PMCID: PMC175708  PMID: 9393775
25.  Stereoselective interaction of the azole antifungal agent SCH39304 with the cytochrome P-450 monooxygenase system isolated from Cryptococcus neoformans. 
We investigated the stereoselective inhibition of growth and ergosterol biosynthesis by SCH39304 in the pathogenic fungus Cryptococcus neoformans obtained from four AIDS patients who failed fluconazole therapy and compared the results to those obtained with a wild-type strain. For all strains, the MICs of the RR isomer were approximately half those of the racemate, with the SS enantiomer showing no inhibitory activity. The 50% inhibitory concentrations for in vitro ergosterol biosynthesis correlated with the MIC data, indicating stereoselective inhibition of their target P-450 enzyme, sterol 14alpha-demethylase, as the cause of this difference. The RR enantiomer produced classical type II spectra on addition to microsomal extracts of the strains, whereas the SS enantiomer showed an absence of binding. Stereo- and regio-specific localization of N-1 substituent groups of SCH39304 within the active site of the enzyme determined the unique discrimination between its two enantiomers, and the inability to bind to sterol 14alpha-demethylase is also true of other P-450 enzymes contained in the microsomal fraction. As previously observed for other antifungal azoles, isolates obtained following failure of fluconazole therapy showed resistance to SCH39304 and its RR enantiomer. This resistance could be associated with an alteration in the sensitivity of ergosterol biosynthesis in vitro. These alterations did not cause any changes allowing the SS enantiomer to bind to the P-450 mediating sterol 14alpha-demethylation.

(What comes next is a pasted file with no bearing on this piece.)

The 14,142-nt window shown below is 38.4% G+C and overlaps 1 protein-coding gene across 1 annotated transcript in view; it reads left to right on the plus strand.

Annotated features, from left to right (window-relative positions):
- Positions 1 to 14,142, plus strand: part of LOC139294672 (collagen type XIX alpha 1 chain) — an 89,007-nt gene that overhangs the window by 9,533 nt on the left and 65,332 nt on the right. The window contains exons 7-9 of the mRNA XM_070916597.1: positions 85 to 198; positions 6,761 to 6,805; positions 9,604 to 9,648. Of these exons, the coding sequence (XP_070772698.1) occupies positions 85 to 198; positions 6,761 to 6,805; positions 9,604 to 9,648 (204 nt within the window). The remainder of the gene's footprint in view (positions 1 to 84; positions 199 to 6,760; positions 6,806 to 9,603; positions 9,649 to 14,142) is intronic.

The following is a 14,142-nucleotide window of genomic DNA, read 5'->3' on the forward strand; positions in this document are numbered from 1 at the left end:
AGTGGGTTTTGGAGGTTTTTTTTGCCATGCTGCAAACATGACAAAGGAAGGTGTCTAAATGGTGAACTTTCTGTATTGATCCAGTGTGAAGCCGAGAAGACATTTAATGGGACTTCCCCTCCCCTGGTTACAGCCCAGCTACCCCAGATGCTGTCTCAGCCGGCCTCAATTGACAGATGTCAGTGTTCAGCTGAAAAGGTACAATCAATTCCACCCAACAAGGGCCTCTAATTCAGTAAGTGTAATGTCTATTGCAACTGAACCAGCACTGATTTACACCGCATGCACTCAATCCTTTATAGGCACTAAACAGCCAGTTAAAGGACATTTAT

PMCID: PMC163941  PMID: 9210667